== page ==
John Thomas Hauso was granted a return of a gun to his brother. Hauso pleaded guilty to an assault on an earlier date.
Steven Ray Lien was arraigned on charges of driving under the influence, operating a vehicle without liability insurance and a seatbelt violation. He pleaded not guilty to the three counts. Lien was arrested April 20.
Lien’s trial was scheduled for Aug. 20.

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Poplar Man Sentenced For Killing One And Injuring Two In Car Crash

The United States Attorney’s Office announced that Tyrone Dean Welch, 27, of Poplar, was sentenced to a term of 46 months imprisonment and three years supervised release during a federal court session in Great Falls May 23 before U.S. District Judge Brian M. Morris, after his conviction for involuntary manslaughter and assault.
Welch admitted to crashing a car while under the influence of drugs, which resulted in the death of one of his passengers and serious bodily injury to the two others. Assistant U.S. Attorney Laura B. Weiss told the court that Welch had been using methamphetamine and had not slept in several days at the time of the wreck.
Welch admitted to falling asleep at the wheel because he was coming down off methamphetamine. The car drifted across the road, struck a reflector pole, rolled several times, and landed in a ditch. One victim was found dead at the scene. The other two were severely injured as a result of the crash. Welch pleaded guilty to involuntary manslaughter and two counts of assault resulting in serious bodily injury.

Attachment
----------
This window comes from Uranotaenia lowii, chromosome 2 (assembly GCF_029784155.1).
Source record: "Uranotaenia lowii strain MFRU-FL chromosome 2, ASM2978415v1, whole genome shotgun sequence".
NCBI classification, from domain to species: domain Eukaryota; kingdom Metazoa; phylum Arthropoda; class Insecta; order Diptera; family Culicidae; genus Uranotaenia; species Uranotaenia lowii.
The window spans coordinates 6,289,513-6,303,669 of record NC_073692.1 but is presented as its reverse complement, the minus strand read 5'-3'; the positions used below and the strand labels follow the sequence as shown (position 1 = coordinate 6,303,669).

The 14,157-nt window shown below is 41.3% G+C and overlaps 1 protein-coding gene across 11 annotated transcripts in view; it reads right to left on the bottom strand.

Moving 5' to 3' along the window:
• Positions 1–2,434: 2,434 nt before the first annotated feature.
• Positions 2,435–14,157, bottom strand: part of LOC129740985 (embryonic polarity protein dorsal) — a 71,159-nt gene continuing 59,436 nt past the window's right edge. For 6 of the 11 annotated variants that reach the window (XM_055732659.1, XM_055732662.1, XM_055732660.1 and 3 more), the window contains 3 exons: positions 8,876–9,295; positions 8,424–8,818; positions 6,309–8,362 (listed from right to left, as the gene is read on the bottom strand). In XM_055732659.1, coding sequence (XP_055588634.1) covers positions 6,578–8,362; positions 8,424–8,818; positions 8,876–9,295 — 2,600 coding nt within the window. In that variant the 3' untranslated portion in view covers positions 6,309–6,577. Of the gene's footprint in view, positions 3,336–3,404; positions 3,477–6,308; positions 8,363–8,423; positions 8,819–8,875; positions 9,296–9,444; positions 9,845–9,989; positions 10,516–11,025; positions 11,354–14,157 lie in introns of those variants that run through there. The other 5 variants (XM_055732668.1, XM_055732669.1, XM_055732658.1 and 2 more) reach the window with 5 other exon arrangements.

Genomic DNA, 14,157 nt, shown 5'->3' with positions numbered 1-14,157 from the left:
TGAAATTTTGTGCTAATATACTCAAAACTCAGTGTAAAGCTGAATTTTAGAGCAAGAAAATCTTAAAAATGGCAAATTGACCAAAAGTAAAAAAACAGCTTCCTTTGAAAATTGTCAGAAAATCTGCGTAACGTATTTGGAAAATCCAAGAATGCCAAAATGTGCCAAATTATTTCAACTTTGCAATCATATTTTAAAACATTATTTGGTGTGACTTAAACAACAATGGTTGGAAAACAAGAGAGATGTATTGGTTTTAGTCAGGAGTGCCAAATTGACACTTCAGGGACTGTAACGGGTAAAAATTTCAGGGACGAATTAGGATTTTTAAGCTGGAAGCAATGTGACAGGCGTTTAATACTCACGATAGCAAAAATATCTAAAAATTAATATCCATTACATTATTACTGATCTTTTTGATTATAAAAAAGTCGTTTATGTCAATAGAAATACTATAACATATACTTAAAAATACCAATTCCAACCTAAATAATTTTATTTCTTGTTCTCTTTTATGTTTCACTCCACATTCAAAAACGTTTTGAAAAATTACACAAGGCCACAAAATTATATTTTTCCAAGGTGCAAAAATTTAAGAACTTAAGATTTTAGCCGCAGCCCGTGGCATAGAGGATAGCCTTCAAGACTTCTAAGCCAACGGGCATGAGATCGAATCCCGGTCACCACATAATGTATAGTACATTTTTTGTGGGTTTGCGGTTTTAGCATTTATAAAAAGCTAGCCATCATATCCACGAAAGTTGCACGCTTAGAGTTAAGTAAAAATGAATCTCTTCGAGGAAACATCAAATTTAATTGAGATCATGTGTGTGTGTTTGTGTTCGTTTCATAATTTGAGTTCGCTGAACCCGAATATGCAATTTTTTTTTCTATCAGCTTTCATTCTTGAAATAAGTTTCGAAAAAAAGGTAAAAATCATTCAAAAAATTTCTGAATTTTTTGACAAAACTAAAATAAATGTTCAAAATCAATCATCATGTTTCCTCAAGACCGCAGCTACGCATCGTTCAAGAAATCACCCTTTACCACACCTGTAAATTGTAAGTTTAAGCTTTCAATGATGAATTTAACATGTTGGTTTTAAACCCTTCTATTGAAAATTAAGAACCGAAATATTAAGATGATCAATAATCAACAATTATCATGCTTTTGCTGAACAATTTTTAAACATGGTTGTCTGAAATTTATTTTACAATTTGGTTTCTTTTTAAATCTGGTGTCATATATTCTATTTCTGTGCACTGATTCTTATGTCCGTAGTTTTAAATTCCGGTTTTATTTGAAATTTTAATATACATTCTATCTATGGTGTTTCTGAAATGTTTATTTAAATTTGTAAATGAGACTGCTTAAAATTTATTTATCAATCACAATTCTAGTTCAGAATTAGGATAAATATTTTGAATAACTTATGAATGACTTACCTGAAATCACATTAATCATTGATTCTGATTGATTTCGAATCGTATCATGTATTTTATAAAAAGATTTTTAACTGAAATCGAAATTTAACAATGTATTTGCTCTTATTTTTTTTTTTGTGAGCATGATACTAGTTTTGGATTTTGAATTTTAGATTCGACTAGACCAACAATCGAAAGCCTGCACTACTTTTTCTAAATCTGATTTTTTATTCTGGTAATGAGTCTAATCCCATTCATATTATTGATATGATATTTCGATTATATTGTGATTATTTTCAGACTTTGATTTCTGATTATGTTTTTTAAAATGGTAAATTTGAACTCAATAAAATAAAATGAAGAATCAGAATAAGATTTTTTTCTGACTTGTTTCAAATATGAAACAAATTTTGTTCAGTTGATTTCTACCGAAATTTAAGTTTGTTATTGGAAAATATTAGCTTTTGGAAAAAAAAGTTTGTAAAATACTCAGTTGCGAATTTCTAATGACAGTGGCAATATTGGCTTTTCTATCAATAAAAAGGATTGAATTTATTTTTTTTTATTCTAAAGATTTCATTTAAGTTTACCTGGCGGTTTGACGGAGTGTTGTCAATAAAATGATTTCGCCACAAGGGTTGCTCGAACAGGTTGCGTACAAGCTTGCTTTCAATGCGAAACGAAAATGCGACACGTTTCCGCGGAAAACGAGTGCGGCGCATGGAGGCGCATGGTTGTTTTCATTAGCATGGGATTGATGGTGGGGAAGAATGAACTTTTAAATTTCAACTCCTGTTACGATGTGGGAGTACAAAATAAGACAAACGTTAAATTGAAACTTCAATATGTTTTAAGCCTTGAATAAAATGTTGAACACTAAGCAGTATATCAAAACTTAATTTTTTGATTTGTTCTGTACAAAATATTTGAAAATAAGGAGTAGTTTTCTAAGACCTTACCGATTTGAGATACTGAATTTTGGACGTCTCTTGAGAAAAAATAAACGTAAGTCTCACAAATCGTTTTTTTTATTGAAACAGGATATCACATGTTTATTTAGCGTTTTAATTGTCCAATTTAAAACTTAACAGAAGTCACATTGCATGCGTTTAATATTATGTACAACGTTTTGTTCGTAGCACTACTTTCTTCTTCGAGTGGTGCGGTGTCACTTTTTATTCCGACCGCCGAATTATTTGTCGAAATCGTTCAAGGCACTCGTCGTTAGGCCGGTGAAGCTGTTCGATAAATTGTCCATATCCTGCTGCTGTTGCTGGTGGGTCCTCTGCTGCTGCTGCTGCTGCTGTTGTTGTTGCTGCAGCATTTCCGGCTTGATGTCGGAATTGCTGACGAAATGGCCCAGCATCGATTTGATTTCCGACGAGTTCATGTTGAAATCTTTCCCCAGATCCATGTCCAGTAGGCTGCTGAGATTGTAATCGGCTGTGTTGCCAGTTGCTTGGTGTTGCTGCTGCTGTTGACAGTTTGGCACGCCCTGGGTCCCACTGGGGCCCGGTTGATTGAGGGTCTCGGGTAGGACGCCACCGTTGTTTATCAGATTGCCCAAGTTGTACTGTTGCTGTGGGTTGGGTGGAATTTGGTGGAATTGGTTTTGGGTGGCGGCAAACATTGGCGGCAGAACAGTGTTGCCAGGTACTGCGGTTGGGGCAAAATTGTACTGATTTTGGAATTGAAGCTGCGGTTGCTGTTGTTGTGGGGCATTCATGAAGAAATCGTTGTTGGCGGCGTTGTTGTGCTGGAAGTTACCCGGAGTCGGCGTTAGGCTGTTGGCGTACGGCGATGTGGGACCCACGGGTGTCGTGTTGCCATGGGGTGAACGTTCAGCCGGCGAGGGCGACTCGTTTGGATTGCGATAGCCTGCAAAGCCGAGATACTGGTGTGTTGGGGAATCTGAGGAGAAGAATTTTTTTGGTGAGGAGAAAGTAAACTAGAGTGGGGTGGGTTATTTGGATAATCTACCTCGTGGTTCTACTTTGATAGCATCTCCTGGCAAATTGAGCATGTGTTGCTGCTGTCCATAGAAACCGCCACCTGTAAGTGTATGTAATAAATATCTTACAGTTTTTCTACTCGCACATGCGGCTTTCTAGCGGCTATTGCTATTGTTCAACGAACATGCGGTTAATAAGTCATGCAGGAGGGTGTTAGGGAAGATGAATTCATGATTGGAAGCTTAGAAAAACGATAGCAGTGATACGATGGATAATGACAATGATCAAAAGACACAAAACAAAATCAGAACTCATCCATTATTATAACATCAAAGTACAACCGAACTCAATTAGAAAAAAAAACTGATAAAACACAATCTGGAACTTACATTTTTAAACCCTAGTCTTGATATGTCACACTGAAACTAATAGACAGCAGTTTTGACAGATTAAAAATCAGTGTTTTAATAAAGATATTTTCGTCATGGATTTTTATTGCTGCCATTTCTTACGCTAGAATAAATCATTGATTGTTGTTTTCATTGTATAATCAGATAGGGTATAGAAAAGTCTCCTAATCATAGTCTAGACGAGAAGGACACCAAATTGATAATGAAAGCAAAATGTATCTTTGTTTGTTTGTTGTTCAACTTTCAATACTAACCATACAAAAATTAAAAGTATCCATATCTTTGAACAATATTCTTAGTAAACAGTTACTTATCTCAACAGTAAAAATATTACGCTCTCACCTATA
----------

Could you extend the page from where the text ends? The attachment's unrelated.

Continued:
The court sentenced Welch to 46 months of imprisonment on each count to run concurrently, with three years of supervised release to follow.  
Because there is no parole in the federal system, the truth in sentencing guidelines mandate that Welch will likely serve all of the time imposed by the court. In the federal system, he does have the opportunity to shorten the term of custody by earning credit for good behavior. However, this reduction will not exceed 15 percent of the overall sentence.      
This investigation was conducted by the Federal Bureau of Investigation and the Fort Peck Tribes Department of Law and Justice Criminal Investigation.